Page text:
An Overview of Cannabinoids, Endocannabinoids, and the Endocannabinoid System
Our understanding of cannabis and the interaction within our bodies is rapidly evolving. A few years ago, most people had never heard of cannabinoids outside of CBD and THC. Even those unfamiliar with the culture discover there is far more to the plant than the abundantly available compounds. Lesser abundant or ‘rare’ cannabinoids are gaining momentum thanks to recent research and the increased demand among CBD users.
All cannabis compounds evolve from the cannabinoid precursor, CBGa, during the plant’s lifecycle. Understanding this development and how these compounds interact with our bodies is essential in finding the best product for the individual. This article lays out the complexities of cannabinoids, endocannabinoids, and the endocannabinoid system to put consumers in a better purchasing position.
Cannabinoids – Our Current Understanding of the Prominent and Rare Cannabis Compounds
While cannabinoids differ slightly in molecular formula, weight, and structure, each is produced naturally at different rates. There are currently two categories of cannabis, marijuana and hemp. Cannabis plants with abundant THC levels are considered marijuana, and plants with high yields of CBD are considered hemp (1). Each type of cannabis also produces the ‘rare’ cannabinoids, CBG, THCv, and CBC. Cannabis plants only naturally have a limited amount of the rare cannabinoids, generally between 0.1% and 10%. (2)
CBG and CBGa
All cannabinoids naturally convert from a form of CBGa, also known as the ‘mother cannabinoid.’ During the plant’s lifecycle, CBGa, the acidic pre-decarboxylated form of CBG, cyclizes primarily into CBDa and Delta-9 THCa. (3) The remaining amounts of CBGa can then be decarboxylated or activated by heat and used in CBG products.
Delta-9 THC and Delta-9 THCa
The cannabinoid that is still federally illegal in the majority of countries around the world is Delta-9 THC. Its ability to activate receptors in the brain produces the notorious ‘high’ and is the reason it has been demonized the past century.
THCa is the form of THC that exists in flower. Cannabis consumers activate the cannabinoid by lighting dry flower on fire. The industry used to view the acidic forms of cannabinoids like THCa as useless, but experts are discovering potential medical uses for these compounds in their natural states.
CBD and CBDa
The non-intoxicating cannabinoid abundantly found in hemp flowers has attracted people outside the cannabis community for medical benefits. CBD use is a worldwide phenomenon that isn’t slowing down. Experts believe CBD delivers relief to a number of conditions by inhibiting certain enzymes in our endocannabinoid system. (4)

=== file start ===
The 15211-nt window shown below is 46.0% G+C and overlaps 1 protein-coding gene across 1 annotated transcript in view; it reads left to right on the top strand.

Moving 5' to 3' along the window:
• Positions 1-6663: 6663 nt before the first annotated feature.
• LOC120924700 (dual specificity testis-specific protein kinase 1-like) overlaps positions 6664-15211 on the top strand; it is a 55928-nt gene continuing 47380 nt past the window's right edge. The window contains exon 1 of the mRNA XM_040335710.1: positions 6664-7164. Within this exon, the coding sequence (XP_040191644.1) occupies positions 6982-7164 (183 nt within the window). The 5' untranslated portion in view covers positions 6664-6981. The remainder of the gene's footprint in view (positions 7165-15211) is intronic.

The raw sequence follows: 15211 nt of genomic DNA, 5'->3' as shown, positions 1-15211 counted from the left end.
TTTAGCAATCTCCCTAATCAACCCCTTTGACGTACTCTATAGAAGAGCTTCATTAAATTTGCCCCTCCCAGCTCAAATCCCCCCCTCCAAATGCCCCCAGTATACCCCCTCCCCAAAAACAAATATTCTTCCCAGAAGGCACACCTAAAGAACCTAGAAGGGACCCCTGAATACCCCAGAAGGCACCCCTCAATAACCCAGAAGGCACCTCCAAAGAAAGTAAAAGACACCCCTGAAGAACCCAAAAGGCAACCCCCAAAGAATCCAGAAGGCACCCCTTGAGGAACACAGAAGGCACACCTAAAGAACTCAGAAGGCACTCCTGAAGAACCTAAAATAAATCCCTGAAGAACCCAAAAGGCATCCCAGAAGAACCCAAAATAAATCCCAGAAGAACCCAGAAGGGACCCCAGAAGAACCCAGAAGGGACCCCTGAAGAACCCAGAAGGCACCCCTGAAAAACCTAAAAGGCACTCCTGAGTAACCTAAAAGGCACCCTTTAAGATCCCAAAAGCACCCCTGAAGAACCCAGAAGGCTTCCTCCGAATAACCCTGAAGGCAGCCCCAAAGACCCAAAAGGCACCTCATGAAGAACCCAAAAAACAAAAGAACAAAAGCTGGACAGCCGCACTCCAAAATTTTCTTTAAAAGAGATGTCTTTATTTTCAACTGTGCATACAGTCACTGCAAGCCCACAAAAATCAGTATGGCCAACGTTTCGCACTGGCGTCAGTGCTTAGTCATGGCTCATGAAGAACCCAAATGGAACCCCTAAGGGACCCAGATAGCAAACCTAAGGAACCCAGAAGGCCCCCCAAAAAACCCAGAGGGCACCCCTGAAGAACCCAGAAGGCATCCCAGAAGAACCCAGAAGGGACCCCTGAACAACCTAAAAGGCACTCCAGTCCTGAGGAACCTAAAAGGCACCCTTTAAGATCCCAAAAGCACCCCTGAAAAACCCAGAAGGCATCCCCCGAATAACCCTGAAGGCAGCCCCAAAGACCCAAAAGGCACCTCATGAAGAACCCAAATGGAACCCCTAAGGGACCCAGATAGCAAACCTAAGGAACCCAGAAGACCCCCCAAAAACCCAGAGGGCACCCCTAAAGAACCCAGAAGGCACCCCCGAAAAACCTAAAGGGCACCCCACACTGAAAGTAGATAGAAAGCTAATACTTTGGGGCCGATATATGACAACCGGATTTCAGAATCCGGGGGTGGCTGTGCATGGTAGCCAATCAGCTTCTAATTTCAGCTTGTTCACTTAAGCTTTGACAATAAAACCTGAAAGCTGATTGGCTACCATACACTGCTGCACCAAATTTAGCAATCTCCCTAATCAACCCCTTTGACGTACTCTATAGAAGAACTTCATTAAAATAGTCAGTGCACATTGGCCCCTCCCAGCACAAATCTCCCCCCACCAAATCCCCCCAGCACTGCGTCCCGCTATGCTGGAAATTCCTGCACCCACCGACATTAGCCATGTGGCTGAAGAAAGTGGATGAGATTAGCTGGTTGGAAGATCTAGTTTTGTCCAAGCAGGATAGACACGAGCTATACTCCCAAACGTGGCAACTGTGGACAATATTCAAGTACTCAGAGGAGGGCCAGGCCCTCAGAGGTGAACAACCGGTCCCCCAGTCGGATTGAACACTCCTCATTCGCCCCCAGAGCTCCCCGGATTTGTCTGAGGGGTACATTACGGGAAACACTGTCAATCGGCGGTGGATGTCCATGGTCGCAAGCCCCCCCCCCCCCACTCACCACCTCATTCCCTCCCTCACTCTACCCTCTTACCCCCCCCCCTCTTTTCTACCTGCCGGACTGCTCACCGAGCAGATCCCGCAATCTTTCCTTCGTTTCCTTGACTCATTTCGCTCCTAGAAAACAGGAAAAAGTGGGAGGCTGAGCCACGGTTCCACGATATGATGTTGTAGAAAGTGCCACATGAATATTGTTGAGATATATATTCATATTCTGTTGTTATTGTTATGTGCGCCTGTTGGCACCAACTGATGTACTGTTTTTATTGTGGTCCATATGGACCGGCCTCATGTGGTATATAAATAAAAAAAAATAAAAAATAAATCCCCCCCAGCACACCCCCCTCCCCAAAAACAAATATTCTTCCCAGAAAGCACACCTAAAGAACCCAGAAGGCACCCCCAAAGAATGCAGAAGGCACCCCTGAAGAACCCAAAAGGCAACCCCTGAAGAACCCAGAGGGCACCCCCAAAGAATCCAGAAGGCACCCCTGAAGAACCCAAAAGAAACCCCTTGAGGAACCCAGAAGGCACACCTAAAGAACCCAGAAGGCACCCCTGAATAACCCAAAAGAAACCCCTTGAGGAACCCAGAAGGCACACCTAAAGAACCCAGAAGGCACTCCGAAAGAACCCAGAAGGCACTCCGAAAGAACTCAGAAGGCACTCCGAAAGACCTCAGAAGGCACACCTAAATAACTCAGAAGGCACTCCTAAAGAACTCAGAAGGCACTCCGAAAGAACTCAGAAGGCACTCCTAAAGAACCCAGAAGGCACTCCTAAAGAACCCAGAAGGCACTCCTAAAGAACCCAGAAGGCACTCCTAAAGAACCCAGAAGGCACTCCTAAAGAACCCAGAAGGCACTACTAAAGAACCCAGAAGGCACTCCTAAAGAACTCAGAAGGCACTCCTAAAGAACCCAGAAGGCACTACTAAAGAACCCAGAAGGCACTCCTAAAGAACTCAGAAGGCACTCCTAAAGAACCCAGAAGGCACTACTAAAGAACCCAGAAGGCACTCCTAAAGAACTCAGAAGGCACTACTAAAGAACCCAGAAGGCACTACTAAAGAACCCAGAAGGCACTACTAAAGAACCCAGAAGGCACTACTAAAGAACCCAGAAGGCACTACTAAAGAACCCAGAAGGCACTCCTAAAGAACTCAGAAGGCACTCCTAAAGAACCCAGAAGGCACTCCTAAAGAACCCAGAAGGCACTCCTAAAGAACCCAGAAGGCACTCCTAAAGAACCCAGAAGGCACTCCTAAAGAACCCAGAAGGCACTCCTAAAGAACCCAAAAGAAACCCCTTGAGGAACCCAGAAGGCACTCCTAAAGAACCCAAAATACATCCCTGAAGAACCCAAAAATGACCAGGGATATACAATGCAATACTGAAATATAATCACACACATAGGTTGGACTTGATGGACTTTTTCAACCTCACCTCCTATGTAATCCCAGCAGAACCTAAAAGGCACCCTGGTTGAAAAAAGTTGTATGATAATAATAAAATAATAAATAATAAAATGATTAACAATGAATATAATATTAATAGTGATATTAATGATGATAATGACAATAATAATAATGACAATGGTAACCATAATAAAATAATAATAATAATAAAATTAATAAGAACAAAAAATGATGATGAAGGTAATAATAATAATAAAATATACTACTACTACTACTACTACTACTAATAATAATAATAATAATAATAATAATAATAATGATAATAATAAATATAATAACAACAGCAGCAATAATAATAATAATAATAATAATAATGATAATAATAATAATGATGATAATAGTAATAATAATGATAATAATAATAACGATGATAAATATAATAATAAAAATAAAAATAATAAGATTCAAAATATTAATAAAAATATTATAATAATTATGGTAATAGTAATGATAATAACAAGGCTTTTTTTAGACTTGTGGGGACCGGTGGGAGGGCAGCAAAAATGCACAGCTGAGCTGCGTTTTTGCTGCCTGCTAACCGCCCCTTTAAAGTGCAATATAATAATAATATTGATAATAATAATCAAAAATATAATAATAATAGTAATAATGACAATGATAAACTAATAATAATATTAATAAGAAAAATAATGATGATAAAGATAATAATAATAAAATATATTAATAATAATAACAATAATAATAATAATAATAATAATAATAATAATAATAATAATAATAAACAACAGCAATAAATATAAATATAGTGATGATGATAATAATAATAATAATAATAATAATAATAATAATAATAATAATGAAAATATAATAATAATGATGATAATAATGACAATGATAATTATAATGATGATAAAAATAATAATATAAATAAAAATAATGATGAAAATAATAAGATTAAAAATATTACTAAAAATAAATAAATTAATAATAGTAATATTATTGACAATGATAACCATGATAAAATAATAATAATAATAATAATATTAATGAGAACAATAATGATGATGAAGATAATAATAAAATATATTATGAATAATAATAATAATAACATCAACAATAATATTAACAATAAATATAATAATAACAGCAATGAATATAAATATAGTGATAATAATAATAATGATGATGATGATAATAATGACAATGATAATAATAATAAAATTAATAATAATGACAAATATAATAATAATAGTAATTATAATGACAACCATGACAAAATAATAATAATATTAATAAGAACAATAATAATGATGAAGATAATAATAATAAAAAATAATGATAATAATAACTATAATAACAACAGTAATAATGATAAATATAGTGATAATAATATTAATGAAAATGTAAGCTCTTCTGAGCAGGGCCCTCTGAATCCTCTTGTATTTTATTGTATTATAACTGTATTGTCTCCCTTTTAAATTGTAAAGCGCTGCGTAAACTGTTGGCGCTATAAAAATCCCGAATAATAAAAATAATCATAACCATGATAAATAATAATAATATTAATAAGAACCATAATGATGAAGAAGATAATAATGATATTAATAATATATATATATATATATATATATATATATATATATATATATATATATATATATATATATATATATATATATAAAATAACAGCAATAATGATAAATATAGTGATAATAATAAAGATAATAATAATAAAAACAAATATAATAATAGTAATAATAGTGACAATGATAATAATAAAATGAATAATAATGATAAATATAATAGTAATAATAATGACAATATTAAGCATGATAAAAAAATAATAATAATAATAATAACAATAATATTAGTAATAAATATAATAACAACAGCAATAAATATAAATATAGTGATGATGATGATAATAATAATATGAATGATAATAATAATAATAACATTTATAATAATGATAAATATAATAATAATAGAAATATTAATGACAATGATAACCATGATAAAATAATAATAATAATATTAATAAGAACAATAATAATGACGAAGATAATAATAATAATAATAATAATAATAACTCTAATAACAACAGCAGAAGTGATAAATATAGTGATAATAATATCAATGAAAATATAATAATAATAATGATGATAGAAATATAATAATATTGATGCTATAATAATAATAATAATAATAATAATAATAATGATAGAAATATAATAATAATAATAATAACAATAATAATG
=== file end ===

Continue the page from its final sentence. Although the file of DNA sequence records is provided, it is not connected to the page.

CBDa, the acidic form of CBD, has gained attention because of its ability to inhibit the COX-2 enzyme, the same mechanism as NSAIDs (anti-inflammatory drugs). (5)
CBC and CBCa
CBC or cannabichromene is another rare cannabinoid naturally converted from CBGa. CBC’s benefits are currently far from fully understood. Still, cannabis researchers have found that CBC combined with other cannabinoids like THC could increase the anti-inflammatory effects of the extract. (6)
Tetrahydrocannabivarin is a cannabinoid with a similar structure as THC created through the biosynthesis of CBGva (7). THCv is usually only found in trace amounts, but cannabis connoisseurs have found certain strains with up to 1% THCv potency, such as Durban Poison. Unlike THC, THCv suppresses the appetite. (8)
Delta-8 THC is the latest cannabinoid to gain mainstream attention because it can be created from hemp and deliver a high. Users describe the effects of D8 as a milder version of Delta-9 THC. Delta-8 activates the same receptors as marijuana products but at a lower efficacy. (9)
Did You Know Cannabinoids Are Not Exclusive to Cannabis?
THC brought attention to cannabis because of the psychoactive effects. Our knowledge of cannabinoids is rooted in understanding the effects of cannabis, but there are other plants with similar compounds. Plants such as coneflower, liverwort, electric daisy, chocolate, and black pepper all contain compounds that deliver health benefits and are similarly structured molecularly to cannabinoids. (10)
Nearly a decade ago, ‘spice’ or ‘k2’ could be purchased at a head shop or online with the promise of delivering the same effects as THC. These products are synthetic cannabinoids, sprayed on plant matter. The synthetics are created in a lab without the need for actual cannabis flowers.
Today, we are seeing another rise in artificial cannabis compounds because of the CBD boom. Manufacturers are creating synthetics in a lab to avoid their country’s ban on hemp production to produce CBD products. Synthetic cannabinoids are illegal in the United States but are mistakenly purchased online by unethical retailers.
Synthetic cannabinoids also have a history of being developed for medicinal purposes. Professor Raphael Mechoulam, known as the ‘father of cannabis research’ believes synthetics are the key to bridging the gap between cannabis and pharmaceutical industries. He recently unveiled his latest discovery, cannabidiolic acid methyl ester (EPM301). Stabilizing acidic forms of cannabinoids is possible by a simple chemical procedure allowing the cannabinoid to be more adapt for pharmaceutical production. (11)